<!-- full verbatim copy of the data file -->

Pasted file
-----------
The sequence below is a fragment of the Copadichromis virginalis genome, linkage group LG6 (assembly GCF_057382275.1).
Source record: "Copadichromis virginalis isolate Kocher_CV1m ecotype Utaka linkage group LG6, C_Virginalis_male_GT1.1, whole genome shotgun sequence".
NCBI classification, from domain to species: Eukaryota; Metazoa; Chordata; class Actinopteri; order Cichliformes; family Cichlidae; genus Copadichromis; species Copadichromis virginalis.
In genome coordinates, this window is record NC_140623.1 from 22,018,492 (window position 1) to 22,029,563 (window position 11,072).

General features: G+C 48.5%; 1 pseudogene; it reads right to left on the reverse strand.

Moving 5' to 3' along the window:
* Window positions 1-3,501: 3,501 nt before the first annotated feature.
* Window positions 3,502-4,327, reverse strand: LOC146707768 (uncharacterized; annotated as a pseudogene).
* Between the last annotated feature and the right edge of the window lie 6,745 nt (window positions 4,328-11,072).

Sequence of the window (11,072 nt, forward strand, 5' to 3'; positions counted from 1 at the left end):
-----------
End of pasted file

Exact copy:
The sequence below is a fragment of the Copadichromis virginalis genome, linkage group LG6 (assembly GCF_057382275.1).
Source record: "Copadichromis virginalis isolate Kocher_CV1m ecotype Utaka linkage group LG6, C_Virginalis_male_GT1.1, whole genome shotgun sequence".
NCBI classification, from domain to species: Eukaryota; Metazoa; Chordata; class Actinopteri; order Cichliformes; family Cichlidae; genus Copadichromis; species Copadichromis virginalis.
In genome coordinates, this window is record NC_140623.1 from 22,018,492 (window position 1) to 22,029,563 (window position 11,072).

General features: G+C 48.5%; 1 pseudogene; it reads right to left on the reverse strand.

Moving 5' to 3' along the window:
* Window positions 1-3,501: 3,501 nt before the first annotated feature.
* Window positions 3,502-4,327, reverse strand: LOC146707768 (uncharacterized; annotated as a pseudogene).
* Between the last annotated feature and the right edge of the window lie 6,745 nt (window positions 4,328-11,072).

Sequence of the window (11,072 nt, forward strand, 5' to 3'; positions counted from 1 at the left end):